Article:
Unicolors, Inc. v. Apollo Apparel Group LLC et al

Filing 102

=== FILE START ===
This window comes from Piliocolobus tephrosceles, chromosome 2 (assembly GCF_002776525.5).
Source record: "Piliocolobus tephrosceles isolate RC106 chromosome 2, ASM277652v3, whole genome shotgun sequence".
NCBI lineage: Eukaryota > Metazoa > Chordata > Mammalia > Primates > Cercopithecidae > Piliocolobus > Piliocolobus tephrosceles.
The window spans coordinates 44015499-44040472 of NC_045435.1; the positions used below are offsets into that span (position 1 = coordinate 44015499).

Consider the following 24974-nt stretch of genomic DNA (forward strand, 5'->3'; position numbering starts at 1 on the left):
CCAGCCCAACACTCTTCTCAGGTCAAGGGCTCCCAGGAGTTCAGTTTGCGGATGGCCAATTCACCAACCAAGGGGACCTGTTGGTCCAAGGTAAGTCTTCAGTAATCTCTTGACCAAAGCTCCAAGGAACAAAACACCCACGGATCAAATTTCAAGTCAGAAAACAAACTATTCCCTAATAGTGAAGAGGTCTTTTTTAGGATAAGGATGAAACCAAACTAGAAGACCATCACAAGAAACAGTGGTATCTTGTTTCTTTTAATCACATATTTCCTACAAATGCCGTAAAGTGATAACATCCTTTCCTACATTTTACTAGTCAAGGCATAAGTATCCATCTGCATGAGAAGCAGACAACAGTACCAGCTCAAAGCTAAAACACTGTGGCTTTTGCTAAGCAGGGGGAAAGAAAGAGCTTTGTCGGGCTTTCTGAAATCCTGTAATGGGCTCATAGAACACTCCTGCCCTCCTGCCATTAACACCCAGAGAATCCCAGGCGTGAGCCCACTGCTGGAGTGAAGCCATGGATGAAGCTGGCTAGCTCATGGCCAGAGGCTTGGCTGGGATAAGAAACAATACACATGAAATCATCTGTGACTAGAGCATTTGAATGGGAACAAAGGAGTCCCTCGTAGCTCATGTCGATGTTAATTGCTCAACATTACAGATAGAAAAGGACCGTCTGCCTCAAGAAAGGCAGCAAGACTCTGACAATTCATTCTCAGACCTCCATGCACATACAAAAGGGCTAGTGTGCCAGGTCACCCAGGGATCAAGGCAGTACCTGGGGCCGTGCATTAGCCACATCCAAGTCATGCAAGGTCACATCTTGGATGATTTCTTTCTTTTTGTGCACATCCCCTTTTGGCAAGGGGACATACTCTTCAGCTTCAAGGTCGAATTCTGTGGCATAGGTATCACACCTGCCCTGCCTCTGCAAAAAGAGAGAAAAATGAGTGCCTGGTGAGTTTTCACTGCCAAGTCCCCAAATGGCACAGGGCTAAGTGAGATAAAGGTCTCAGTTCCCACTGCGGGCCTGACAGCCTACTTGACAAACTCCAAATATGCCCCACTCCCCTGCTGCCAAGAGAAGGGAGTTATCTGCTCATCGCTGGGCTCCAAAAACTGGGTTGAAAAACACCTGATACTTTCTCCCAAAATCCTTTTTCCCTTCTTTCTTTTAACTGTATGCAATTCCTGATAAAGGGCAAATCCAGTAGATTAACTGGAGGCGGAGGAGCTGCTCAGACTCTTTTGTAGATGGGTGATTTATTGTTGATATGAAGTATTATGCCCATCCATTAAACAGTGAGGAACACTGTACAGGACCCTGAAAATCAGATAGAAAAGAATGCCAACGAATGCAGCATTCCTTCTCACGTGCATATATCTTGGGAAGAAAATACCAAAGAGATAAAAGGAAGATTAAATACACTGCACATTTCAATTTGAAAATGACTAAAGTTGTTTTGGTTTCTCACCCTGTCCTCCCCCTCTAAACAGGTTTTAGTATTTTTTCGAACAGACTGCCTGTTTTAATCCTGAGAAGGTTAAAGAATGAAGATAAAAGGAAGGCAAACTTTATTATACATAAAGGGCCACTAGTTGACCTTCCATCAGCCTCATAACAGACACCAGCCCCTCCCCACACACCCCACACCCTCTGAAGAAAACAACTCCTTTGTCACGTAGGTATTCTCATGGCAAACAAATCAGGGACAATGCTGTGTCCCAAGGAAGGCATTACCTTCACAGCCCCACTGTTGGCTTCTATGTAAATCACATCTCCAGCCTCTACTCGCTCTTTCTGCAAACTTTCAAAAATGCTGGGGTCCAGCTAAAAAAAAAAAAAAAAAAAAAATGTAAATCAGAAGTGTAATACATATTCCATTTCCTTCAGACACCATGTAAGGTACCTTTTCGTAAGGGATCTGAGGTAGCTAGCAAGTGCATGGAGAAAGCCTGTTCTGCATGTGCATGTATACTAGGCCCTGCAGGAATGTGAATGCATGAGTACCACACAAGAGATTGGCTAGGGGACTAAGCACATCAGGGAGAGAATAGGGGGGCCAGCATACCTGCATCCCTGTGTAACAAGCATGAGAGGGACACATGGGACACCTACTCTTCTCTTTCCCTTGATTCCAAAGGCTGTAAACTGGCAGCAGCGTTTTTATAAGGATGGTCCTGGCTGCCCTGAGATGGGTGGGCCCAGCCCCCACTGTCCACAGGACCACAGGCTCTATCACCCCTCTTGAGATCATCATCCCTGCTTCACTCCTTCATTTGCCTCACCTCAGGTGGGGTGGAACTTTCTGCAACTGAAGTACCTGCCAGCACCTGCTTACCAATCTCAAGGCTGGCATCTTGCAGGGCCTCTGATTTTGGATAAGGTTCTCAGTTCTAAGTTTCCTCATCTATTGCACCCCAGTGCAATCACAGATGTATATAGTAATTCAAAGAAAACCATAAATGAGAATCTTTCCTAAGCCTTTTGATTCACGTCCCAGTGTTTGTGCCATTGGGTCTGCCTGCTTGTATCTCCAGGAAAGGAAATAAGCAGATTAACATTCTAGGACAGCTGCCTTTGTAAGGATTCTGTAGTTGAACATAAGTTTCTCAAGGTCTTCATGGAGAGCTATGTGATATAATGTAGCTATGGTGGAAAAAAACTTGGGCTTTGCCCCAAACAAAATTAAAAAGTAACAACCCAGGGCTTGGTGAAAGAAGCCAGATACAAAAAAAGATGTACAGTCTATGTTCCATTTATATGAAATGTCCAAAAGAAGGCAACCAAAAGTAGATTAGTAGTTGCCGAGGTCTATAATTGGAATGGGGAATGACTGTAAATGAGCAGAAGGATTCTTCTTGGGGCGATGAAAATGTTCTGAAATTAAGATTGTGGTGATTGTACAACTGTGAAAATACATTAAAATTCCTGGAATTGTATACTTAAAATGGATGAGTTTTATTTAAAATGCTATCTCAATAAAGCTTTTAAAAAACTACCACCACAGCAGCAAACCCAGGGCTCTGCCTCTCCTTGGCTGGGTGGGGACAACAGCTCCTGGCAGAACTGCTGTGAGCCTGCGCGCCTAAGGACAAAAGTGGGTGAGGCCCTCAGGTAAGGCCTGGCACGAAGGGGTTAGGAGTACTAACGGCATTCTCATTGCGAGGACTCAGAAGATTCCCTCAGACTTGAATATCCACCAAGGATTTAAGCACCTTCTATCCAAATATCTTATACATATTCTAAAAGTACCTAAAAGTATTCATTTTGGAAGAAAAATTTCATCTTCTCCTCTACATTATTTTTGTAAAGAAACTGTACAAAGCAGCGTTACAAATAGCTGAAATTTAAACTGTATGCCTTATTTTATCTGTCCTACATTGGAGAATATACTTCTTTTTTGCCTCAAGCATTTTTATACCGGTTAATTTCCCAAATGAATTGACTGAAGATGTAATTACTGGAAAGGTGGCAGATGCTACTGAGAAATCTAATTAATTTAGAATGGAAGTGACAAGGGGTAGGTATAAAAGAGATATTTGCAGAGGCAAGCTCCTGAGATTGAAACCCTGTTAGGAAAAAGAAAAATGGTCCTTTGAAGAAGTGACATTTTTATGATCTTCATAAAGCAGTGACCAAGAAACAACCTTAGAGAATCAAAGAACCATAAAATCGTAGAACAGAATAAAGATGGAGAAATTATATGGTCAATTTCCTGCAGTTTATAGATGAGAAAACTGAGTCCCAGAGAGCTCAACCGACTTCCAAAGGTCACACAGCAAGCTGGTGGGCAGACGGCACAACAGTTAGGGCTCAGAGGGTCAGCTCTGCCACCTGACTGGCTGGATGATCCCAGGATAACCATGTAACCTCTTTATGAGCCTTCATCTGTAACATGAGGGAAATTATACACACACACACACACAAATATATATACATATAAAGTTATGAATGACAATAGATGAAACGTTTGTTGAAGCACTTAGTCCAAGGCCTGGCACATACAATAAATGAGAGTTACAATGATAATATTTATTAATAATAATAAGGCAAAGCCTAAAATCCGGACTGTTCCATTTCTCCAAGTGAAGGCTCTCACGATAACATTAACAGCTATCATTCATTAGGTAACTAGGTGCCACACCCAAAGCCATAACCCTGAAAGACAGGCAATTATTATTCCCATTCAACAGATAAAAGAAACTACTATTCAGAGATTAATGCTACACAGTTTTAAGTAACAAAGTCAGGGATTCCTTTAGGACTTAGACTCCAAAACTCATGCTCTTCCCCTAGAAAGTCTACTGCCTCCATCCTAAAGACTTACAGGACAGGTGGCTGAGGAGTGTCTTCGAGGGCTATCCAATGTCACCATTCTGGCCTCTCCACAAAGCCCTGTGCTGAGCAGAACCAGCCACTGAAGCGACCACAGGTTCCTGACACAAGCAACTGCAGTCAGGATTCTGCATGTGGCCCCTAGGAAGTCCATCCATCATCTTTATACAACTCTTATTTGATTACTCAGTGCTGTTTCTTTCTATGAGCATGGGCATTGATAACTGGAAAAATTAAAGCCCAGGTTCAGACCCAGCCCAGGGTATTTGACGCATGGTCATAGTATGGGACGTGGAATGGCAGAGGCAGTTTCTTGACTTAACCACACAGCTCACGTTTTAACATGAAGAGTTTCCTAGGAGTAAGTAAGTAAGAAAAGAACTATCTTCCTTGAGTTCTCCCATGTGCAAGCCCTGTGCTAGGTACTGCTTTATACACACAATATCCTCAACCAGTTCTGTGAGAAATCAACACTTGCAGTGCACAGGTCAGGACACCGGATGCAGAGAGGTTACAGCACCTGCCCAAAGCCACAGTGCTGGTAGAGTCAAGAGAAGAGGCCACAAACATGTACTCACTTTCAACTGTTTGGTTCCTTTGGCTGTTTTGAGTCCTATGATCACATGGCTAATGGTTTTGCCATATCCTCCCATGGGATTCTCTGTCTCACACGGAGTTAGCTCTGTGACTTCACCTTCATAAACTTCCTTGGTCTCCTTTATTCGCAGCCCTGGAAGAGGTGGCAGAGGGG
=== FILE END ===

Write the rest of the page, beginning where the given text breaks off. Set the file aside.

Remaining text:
FINDINGS OF FACT AND CONCLUSIONS OF LAW by Judge Michael W. Fitzgerald. (lom)

Download PDF